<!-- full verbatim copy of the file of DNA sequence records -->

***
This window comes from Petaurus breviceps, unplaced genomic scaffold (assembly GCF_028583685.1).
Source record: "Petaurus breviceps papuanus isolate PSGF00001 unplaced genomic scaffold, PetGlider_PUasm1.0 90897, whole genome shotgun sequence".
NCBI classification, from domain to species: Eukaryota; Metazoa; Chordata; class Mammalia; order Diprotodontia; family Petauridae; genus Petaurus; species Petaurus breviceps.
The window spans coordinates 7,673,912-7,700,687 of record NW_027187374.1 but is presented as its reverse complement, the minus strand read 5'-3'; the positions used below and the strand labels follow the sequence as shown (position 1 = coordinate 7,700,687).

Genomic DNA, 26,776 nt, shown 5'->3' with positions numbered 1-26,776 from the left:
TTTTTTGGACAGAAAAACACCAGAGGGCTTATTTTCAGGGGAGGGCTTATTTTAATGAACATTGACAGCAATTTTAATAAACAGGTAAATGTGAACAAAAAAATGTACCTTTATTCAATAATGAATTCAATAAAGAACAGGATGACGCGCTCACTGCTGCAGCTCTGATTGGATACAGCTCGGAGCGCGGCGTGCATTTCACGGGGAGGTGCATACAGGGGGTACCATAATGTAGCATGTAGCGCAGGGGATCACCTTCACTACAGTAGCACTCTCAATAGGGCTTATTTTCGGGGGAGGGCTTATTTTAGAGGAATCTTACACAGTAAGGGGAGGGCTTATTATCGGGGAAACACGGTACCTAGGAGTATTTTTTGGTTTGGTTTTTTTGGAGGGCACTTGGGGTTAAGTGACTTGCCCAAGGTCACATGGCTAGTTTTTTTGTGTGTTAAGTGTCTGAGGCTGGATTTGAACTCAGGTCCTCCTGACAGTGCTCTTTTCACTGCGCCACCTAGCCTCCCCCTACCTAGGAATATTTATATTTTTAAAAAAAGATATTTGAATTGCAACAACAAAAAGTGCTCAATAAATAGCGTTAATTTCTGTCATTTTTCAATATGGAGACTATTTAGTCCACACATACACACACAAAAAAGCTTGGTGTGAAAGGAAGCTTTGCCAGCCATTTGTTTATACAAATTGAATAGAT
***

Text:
This window comes from Petaurus breviceps, unplaced genomic scaffold (assembly GCF_028583685.1).
Source record: "Petaurus breviceps papuanus isolate PSGF00001 unplaced genomic scaffold, PetGlider_PUasm1.0 90897, whole genome shotgun sequence".
NCBI classification, from domain to species: Eukaryota; Metazoa; Chordata; class Mammalia; order Diprotodontia; family Petauridae; genus Petaurus; species Petaurus breviceps.
The window spans coordinates 7,673,912-7,700,687 of record NW_027187374.1 but is presented as its reverse complement, the minus strand read 5'-3'; the positions used below and the strand labels follow the sequence as shown (position 1 = coordinate 7,700,687).

Genomic DNA, 26,776 nt, shown 5'->3' with positions numbered 1-26,776 from the left:
TTTTTTGGACAGAAAAACACCAGAGGGCTTATTTTCAGGGGAGGGCTTATTTTAATGAACATTGACAGCAATTTTAATAAACAGGTAAATGTGAACAAAAAAATGTACCTTTATTCAATAATGAATTCAATAAAGAACAGGATGACGCGCTCACTGCTGCAGCTCTGATTGGATACAGCTCGGAGCGCGGCGTGCATTTCACGGGGAGGTGCATACAGGGGGTACCATAATGTAGCATGTAGCGCAGGGGATCACCTTCACTACAGTAGCACTCTCAATAGGGCTTATTTTCGGGGGAGGGCTTATTTTAGAGGAATCTTACACAGTAAGGGGAGGGCTTATTATCGGGGAAACACGGTACCTAGGAGTATTTTTTGGTTTGGTTTTTTTGGAGGGCACTTGGGGTTAAGTGACTTGCCCAAGGTCACATGGCTAGTTTTTTTGTGTGTTAAGTGTCTGAGGCTGGATTTGAACTCAGGTCCTCCTGACAGTGCTCTTTTCACTGCGCCACCTAGCCTCCCCCTACCTAGGAATATTTATATTTTTAAAAAAAGATATTTGAATTGCAACAACAAAAAGTGCTCAATAAATAGCGTTAATTTCTGTCATTTTTCAATATGGAGACTATTTAGTCCACACATACACACACAAAAAAGCTTGGTGTGAAAGGAAGCTTTGCCAGCCATTTGTTTATACAAATTGAATAGAT